Tomato, onion prices rise after crop damages in Karnataka, Maharashtra

The prices of vegetables like tomato and onion have increased in the city’s wholesale and retail markets, owing to crop damages in Karnataka and Maharashtra due to heavy rainfall and high fuel rates, vegetable traders said on Tuesday.

They said the price rise in the wholesale rates of vegetables was between Rs 10 and Rs 15 per kg; while in retail market, it was around Rs 15-20 per kg.

Vegetable traders indicated that these consumables may get dearer in coming weeks if similar situation continues.

Ramesh Sahu, a vegetable trader in Laxmi Nagar, said there has been a rise in the rates of tomato and onion.

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“Now, tomato prices are ranging between Rs 50 and Rs 55 per kg, while it earlier used to be at around Rs 40 per kg. Similarly, onion prices have also been hiked and now, it is around Rs 50 per kg which used to be sold earlier at around Rs 35-40 per kg,” Sahu said.

He said that it was because of an increase in wholesale prices.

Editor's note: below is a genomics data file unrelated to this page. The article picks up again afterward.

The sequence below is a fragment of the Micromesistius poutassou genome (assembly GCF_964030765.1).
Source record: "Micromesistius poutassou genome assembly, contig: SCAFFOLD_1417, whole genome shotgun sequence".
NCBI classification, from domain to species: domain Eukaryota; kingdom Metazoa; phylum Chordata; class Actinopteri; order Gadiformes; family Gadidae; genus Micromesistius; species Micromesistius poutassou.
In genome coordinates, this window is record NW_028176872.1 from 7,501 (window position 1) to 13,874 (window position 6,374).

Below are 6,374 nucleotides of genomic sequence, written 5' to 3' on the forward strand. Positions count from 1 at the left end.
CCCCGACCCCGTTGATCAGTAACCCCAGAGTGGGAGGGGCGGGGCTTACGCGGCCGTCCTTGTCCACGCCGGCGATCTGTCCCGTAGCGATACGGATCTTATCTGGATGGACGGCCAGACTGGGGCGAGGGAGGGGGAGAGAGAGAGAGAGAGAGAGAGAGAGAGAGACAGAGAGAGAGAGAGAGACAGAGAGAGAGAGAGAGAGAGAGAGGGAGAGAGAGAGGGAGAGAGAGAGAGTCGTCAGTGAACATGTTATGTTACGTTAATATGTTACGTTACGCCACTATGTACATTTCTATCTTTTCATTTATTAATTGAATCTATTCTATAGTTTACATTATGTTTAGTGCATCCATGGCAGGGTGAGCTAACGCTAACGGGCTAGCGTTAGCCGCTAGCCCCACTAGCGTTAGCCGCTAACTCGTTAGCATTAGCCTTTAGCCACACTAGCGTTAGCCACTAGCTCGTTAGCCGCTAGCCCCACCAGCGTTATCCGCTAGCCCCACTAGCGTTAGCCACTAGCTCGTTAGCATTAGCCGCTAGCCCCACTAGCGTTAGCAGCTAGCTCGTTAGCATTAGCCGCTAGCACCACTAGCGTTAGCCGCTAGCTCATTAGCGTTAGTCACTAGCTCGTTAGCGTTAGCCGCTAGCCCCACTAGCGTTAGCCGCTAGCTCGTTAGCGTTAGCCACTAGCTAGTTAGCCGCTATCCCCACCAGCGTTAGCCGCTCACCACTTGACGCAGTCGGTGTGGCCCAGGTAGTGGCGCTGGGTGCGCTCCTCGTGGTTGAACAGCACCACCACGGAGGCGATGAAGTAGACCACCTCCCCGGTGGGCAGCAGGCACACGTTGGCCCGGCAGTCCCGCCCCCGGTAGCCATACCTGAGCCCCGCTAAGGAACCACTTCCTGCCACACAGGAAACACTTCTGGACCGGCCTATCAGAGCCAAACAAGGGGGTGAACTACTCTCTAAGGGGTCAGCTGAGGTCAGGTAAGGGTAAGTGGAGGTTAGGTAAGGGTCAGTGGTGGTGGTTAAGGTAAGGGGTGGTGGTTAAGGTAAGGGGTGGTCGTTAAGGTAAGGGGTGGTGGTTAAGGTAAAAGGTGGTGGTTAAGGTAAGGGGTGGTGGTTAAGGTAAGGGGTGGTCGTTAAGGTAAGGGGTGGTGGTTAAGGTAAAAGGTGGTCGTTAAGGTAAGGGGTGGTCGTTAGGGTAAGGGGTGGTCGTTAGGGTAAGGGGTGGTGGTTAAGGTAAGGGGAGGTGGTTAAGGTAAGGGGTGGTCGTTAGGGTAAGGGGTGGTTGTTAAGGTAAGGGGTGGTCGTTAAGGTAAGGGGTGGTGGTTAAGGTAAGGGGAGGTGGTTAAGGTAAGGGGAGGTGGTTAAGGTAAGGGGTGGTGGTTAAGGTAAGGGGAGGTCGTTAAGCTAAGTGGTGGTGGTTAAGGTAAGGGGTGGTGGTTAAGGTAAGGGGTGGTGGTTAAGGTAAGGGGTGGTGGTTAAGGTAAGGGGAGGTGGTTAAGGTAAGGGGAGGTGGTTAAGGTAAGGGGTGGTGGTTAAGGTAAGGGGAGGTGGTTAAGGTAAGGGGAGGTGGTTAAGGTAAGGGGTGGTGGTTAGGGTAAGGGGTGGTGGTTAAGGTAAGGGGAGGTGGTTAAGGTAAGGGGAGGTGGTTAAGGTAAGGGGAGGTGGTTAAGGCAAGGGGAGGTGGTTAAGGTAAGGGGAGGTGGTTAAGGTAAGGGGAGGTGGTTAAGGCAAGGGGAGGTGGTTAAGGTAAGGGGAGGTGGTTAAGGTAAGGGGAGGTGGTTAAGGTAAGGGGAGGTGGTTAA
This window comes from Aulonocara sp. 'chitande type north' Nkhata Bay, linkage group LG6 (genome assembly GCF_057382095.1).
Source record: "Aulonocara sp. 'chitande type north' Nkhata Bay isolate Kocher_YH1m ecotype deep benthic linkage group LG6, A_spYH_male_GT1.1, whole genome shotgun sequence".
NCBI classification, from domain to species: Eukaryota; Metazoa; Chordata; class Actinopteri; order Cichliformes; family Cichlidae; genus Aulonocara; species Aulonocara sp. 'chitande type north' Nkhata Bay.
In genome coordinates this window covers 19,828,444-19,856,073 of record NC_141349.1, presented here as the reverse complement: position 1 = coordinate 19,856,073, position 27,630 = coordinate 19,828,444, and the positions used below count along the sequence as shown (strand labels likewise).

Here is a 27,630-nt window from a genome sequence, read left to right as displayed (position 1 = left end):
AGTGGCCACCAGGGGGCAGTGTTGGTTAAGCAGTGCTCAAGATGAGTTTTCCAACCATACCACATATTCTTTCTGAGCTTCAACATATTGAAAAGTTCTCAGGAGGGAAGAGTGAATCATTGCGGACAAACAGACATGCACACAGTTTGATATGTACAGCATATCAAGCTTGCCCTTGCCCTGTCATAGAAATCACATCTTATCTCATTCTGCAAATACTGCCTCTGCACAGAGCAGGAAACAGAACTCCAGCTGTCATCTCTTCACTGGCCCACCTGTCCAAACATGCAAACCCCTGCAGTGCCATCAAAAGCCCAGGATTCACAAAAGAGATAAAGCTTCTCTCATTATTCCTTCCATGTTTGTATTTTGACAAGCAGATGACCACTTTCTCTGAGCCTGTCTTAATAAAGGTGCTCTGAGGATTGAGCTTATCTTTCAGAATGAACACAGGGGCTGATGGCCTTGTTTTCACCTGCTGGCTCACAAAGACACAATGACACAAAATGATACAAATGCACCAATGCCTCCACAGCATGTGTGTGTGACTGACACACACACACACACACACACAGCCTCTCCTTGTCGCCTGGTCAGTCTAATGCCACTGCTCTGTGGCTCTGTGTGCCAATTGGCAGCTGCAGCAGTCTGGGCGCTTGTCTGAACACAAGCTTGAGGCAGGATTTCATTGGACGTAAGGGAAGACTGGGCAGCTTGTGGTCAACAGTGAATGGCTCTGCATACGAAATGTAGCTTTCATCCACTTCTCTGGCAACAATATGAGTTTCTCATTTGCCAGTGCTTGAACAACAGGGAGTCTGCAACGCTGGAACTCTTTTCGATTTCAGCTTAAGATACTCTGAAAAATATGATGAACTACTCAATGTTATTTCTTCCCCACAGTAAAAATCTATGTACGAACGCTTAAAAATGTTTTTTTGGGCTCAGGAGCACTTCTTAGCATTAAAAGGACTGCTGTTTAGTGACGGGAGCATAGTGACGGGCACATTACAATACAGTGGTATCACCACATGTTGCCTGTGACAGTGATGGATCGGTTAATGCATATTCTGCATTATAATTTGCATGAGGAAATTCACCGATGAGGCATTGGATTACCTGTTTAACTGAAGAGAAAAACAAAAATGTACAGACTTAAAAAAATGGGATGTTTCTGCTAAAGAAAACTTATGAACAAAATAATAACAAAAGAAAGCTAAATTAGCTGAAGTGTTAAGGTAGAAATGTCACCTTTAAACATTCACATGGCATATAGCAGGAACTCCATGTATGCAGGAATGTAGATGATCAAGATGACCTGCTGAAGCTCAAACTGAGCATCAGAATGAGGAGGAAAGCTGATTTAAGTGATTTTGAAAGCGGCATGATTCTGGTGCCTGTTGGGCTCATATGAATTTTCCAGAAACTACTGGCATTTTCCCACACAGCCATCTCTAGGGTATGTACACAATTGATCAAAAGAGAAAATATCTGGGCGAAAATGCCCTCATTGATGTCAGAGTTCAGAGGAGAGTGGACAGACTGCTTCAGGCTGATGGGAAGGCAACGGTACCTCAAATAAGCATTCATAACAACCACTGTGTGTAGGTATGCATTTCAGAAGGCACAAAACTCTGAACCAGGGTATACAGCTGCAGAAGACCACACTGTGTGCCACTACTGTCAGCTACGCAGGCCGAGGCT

A vegetable seller in Greater Kailash-1, Monu Paswan, said good-quality tomatos were being sold at Rs 55-60 per kg while the rates of onion were around Rs 50-55 per kg.

“The rates have increased in past one week because of less supply. We are purchasing vegetables at higher rates in wholesale markets so the ripple effect is seen in retail markets as well,” Paswan said.

S P Gupta, chairman of Ghazipur Wholesale Vegetable and Fruit Market, said wholesale prices of staple vegetables such as onion and tomato have increased by about Rs 10-15 per kg due to the lack of supply of these vegetables.

He said that most of the onion and tomato come to the national capital from Maharashtra, Madhya Pradesh and Karnataka.

“Due to heavy rains in Karnataka and Maharashtra, crops of onion and tomato got damaged there. It resulted in reduction in supply, hence the rates have increased.

“Now, wholesale price of onion is at around Rs 40 per kg, while the rate of tomato is Rs 900 per crate weighing 25 kg,” Gupta told


(Except for the headline, this story has not been edited by The Federal staff and is auto-published from a syndicated feed.)

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